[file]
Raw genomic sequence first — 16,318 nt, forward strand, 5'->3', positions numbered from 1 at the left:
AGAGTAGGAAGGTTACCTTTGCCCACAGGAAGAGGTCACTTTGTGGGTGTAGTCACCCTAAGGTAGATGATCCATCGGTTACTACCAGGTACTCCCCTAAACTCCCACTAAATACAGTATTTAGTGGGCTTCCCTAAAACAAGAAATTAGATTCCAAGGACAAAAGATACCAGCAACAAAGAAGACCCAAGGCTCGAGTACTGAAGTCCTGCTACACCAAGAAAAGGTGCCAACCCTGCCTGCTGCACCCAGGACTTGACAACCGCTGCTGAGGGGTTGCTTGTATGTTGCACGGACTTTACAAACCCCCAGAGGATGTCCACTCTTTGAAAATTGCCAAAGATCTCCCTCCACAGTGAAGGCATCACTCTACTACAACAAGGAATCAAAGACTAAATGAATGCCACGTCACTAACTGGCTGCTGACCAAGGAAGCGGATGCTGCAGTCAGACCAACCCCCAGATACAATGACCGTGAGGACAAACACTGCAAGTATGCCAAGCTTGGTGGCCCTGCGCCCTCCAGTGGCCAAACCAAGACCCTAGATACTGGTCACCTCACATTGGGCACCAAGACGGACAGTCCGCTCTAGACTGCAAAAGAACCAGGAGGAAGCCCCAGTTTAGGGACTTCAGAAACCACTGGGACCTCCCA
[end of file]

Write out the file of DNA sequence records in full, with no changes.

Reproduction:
Raw genomic sequence first — 16,318 nt, forward strand, 5'->3', positions numbered from 1 at the left:
AGAGTAGGAAGGTTACCTTTGCCCACAGGAAGAGGTCACTTTGTGGGTGTAGTCACCCTAAGGTAGATGATCCATCGGTTACTACCAGGTACTCCCCTAAACTCCCACTAAATACAGTATTTAGTGGGCTTCCCTAAAACAAGAAATTAGATTCCAAGGACAAAAGATACCAGCAACAAAGAAGACCCAAGGCTCGAGTACTGAAGTCCTGCTACACCAAGAAAAGGTGCCAACCCTGCCTGCTGCACCCAGGACTTGACAACCGCTGCTGAGGGGTTGCTTGTATGTTGCACGGACTTTACAAACCCCCAGAGGATGTCCACTCTTTGAAAATTGCCAAAGATCTCCCTCCACAGTGAAGGCATCACTCTACTACAACAAGGAATCAAAGACTAAATGAATGCCACGTCACTAACTGGCTGCTGACCAAGGAAGCGGATGCTGCAGTCAGACCAACCCCCAGATACAATGACCGTGAGGACAAACACTGCAAGTATGCCAAGCTTGGTGGCCCTGCGCCCTCCAGTGGCCAAACCAAGACCCTAGATACTGGTCACCTCACATTGGGCACCAAGACGGACAGTCCGCTCTAGACTGCAAAAGAACCAGGAGGAAGCCCCAGTTTAGGGACTTCAGAAACCACTGGGACCTCCCA